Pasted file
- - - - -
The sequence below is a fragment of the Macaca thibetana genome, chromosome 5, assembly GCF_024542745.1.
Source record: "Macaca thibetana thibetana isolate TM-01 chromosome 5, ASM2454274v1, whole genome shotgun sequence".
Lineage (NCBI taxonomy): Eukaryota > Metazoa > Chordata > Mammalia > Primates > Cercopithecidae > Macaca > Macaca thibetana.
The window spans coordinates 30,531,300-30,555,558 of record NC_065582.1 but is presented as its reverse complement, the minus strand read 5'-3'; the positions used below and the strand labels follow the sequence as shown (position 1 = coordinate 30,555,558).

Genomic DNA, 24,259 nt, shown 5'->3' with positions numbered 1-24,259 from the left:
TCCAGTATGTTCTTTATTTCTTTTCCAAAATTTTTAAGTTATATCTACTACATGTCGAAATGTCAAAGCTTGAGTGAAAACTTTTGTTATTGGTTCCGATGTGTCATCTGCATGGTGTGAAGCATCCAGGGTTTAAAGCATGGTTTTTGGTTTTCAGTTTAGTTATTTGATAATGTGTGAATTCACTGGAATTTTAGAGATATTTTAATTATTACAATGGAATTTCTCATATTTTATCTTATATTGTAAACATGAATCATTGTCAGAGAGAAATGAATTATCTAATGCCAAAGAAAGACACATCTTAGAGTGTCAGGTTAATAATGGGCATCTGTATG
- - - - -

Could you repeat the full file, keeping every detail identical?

The sequence below is a fragment of the Macaca thibetana genome, chromosome 5, assembly GCF_024542745.1.
Source record: "Macaca thibetana thibetana isolate TM-01 chromosome 5, ASM2454274v1, whole genome shotgun sequence".
Lineage (NCBI taxonomy): Eukaryota > Metazoa > Chordata > Mammalia > Primates > Cercopithecidae > Macaca > Macaca thibetana.
The window spans coordinates 30,531,300-30,555,558 of record NC_065582.1 but is presented as its reverse complement, the minus strand read 5'-3'; the positions used below and the strand labels follow the sequence as shown (position 1 = coordinate 30,555,558).

Genomic DNA, 24,259 nt, shown 5'->3' with positions numbered 1-24,259 from the left:
TCCAGTATGTTCTTTATTTCTTTTCCAAAATTTTTAAGTTATATCTACTACATGTCGAAATGTCAAAGCTTGAGTGAAAACTTTTGTTATTGGTTCCGATGTGTCATCTGCATGGTGTGAAGCATCCAGGGTTTAAAGCATGGTTTTTGGTTTTCAGTTTAGTTATTTGATAATGTGTGAATTCACTGGAATTTTAGAGATATTTTAATTATTACAATGGAATTTCTCATATTTTATCTTATATTGTAAACATGAATCATTGTCAGAGAGAAATGAATTATCTAATGCCAAAGAAAGACACATCTTAGAGTGTCAGGTTAATAATGGGCATCTGTATG